Like many of the students who documented the METRO Green Line’s construction as part of a special class at Gordon Parks High School, Khalaun Phillips viewed light-rail construction as an unwelcome inconvenience.
Now that work has come to an end, he looks at the project a lot differently.
“I learned a community needs things that bring people together and the train does that,” Phillips said during a recent visit to the school, which sits on University Avenue just east of the Green Line’s Hamline Avenue Station.
Philips’ change of heart came partly from his involvement in the school’s “Transitions” class. For the last several years, students in the class have interviewed residents about what life was like on University Avenue and what they think the Green Line will mean for the community in the future.
The results are collected on the Minnesota Historical Society’s website to be preserved for future generations to look back on.
Only time will tell how the Green Line will shape the area around Gordon Parks and Hamline Station, but as light-rail trains begin carrying passengers up and down University Avenue it’s already evident the area is poised for change.
Several vacant auto dealerships are being redeveloped to provide new housing and retail space. Small businesses are cropping up along University Avenue and in the surrounding neighborhoods. And immigrants who have settled in St. Paul are bonding together to support one another and promote their distinct cultural offerings.
Among the most visible signs of change can be found just north of Hamline Avenue Station, where Minneapolis-based Project for Pride in Living will begin construction this summer on a vacant property once used as an auto dealership.
PPL’s $28 million Hamline Station project includes two buildings that will together include 108 new apartments, as well as commercial and retail space and a courtyard.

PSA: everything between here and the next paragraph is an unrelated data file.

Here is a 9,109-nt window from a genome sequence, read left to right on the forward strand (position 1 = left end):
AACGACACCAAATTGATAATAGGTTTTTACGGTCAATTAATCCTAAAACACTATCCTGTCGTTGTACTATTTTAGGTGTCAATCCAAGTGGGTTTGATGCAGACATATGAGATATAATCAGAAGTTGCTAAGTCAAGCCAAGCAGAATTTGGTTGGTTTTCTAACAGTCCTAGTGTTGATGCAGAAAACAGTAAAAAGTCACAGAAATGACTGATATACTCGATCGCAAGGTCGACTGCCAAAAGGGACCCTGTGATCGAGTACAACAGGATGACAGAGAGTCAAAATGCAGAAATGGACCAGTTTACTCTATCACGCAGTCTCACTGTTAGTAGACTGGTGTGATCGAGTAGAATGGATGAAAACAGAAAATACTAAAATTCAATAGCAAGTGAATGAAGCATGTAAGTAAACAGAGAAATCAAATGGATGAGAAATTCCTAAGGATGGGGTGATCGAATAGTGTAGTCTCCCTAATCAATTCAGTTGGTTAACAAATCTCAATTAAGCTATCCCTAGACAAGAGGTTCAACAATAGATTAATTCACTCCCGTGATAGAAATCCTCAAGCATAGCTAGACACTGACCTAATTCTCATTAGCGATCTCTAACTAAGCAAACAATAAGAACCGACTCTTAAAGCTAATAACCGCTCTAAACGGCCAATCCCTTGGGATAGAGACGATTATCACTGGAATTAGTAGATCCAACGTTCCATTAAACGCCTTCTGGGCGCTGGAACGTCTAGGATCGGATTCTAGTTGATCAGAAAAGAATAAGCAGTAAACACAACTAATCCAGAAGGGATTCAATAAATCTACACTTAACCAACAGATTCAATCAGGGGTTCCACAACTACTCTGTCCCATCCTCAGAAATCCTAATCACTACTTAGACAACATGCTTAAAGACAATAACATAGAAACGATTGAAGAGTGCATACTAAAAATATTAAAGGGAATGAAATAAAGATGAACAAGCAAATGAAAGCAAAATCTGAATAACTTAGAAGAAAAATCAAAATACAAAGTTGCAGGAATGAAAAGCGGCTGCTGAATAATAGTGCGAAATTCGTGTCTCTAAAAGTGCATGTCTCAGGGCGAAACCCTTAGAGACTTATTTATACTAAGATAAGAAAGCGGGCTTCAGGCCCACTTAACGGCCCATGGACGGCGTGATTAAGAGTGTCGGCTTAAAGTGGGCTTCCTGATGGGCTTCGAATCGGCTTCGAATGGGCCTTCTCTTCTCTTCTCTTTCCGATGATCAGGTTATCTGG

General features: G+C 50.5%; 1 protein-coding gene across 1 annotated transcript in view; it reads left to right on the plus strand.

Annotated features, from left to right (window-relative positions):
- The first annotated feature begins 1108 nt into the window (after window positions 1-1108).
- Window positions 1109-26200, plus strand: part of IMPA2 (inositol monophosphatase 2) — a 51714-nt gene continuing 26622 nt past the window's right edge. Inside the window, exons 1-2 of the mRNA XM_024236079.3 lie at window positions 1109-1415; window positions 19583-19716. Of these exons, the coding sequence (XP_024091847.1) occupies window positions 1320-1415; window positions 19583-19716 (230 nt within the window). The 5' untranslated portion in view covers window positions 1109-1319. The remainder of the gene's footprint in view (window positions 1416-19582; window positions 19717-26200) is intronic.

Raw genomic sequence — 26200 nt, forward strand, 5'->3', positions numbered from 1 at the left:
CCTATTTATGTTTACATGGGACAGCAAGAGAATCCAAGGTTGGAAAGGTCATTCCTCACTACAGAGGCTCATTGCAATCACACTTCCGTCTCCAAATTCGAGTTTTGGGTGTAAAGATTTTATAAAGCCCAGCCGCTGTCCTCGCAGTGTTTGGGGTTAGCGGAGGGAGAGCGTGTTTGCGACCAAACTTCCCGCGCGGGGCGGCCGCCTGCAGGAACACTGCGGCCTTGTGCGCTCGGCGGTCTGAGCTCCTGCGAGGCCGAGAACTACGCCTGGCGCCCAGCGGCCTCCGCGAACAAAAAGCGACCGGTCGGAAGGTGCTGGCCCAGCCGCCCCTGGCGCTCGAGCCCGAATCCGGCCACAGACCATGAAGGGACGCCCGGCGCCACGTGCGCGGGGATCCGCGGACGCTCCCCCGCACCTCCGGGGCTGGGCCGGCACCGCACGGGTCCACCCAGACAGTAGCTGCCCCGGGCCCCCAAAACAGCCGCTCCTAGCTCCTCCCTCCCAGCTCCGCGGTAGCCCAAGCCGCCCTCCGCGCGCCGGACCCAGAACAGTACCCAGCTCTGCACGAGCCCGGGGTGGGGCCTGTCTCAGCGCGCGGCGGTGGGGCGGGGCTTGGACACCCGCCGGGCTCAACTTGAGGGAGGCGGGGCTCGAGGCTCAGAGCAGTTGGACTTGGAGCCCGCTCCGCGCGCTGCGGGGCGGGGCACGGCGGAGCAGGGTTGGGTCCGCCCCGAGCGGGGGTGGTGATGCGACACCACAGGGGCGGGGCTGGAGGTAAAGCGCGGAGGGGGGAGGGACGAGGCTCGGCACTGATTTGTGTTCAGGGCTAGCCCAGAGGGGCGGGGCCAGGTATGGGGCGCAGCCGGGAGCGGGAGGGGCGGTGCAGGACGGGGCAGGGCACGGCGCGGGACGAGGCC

Barbara McCormick, PPL’s director of housing, said the project is mean to serve working-class residents who live in the community and want to take advantage of being near transit. Already, it’s clear the demand is strong for such housing.
“The calls have been coming in since the sign went up,” McCormick said.
West of Hamline Station, a vacated showroom is being converted into retail space. East of the station, at University Avenue and Griggs Street, another old dealership is being renovated into a new Goodwill store.
Not every change around Hamline Avenue Station is coming in the form of new construction, though.
Seeing opportunity from the Green Line, several African business owners banded together in late 2013 to launch a new marketing and branding campaign for the Little Africa district.
The idea is to promote the cultural district as a destination for visitors traveling through the corridor on the Green Line. The district covers area south and north of University Avenue between Fairview Avenue and Syndicate Street.
“We want people to know they don’t have to travel to Ethiopia to experience Ethiopian culture, because it’s right here in their backyard,” said Gene Gelgelu, one of the effort’s organizers.